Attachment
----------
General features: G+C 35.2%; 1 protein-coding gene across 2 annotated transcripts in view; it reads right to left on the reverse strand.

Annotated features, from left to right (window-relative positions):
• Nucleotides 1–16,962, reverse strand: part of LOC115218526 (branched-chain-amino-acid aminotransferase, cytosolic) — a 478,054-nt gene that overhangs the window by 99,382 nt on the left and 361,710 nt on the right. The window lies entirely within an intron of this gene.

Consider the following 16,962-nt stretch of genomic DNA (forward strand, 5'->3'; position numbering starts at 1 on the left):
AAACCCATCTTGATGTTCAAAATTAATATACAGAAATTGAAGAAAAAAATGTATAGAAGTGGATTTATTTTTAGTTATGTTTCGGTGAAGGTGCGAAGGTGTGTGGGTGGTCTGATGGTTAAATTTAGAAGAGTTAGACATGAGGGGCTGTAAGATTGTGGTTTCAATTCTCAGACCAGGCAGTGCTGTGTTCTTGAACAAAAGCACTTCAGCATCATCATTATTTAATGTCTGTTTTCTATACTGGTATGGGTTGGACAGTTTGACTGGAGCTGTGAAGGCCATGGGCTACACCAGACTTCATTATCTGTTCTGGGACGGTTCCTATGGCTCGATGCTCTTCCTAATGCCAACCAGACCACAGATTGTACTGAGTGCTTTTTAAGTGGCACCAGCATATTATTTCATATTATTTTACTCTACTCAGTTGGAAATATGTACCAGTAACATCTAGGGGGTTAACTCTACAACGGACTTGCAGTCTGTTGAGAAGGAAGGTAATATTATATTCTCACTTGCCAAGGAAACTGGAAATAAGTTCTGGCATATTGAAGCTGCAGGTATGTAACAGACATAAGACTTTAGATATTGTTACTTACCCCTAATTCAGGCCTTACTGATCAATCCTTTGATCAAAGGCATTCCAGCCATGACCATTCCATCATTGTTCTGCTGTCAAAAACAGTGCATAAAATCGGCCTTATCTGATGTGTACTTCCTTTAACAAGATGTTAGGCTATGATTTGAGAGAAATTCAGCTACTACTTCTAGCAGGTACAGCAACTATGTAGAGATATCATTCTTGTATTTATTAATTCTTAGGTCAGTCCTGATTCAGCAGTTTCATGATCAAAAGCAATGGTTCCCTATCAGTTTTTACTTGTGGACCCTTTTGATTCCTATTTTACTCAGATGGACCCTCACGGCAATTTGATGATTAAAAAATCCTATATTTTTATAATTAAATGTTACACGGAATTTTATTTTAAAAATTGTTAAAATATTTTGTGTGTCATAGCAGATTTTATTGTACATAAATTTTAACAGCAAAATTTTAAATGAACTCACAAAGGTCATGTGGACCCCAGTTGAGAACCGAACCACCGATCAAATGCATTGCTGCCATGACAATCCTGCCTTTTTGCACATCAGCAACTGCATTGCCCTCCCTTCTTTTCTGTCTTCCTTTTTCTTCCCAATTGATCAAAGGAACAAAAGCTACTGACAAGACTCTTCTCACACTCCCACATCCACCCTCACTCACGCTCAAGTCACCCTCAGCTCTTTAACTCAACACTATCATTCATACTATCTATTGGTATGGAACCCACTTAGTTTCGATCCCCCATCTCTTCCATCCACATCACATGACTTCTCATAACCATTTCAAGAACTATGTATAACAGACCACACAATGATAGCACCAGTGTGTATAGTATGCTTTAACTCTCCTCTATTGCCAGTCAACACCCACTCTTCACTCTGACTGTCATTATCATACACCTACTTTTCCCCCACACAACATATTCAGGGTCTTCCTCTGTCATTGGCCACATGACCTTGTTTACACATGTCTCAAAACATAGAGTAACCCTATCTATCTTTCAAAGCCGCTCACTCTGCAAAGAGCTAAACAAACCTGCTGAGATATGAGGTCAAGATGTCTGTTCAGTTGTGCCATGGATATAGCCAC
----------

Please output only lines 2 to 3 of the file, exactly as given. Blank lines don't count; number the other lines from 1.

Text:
Annotated features, from left to right (window-relative positions):
• Nucleotides 1–16,962, reverse strand: part of LOC115218526 (branched-chain-amino-acid aminotransferase, cytosolic) — a 478,054-nt gene that overhangs the window by 99,382 nt on the left and 361,710 nt on the right. The window lies entirely within an intron of this gene.